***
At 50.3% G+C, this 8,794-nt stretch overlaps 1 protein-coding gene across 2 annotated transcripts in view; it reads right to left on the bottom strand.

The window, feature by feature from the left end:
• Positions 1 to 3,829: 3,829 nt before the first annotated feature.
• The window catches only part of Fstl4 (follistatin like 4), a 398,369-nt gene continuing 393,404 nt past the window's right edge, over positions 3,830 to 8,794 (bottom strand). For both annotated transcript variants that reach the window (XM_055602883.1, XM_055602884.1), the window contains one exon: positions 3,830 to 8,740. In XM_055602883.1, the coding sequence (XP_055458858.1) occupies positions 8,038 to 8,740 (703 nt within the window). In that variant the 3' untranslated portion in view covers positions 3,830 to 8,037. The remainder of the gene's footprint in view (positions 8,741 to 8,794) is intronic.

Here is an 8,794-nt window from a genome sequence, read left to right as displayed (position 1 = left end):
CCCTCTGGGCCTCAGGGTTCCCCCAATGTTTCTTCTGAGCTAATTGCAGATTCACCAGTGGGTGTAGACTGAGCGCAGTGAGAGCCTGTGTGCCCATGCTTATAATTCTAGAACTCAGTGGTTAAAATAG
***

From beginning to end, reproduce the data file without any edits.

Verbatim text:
At 50.3% G+C, this 8,794-nt stretch overlaps 1 protein-coding gene across 2 annotated transcripts in view; it reads right to left on the bottom strand.

The window, feature by feature from the left end:
• Positions 1 to 3,829: 3,829 nt before the first annotated feature.
• The window catches only part of Fstl4 (follistatin like 4), a 398,369-nt gene continuing 393,404 nt past the window's right edge, over positions 3,830 to 8,794 (bottom strand). For both annotated transcript variants that reach the window (XM_055602883.1, XM_055602884.1), the window contains one exon: positions 3,830 to 8,740. In XM_055602883.1, the coding sequence (XP_055458858.1) occupies positions 8,038 to 8,740 (703 nt within the window). In that variant the 3' untranslated portion in view covers positions 3,830 to 8,037. The remainder of the gene's footprint in view (positions 8,741 to 8,794) is intronic.

Here is an 8,794-nt window from a genome sequence, read left to right as displayed (position 1 = left end):
CCCTCTGGGCCTCAGGGTTCCCCCAATGTTTCTTCTGAGCTAATTGCAGATTCACCAGTGGGTGTAGACTGAGCGCAGTGAGAGCCTGTGTGCCCATGCTTATAATTCTAGAACTCAGTGGTTAAAATAG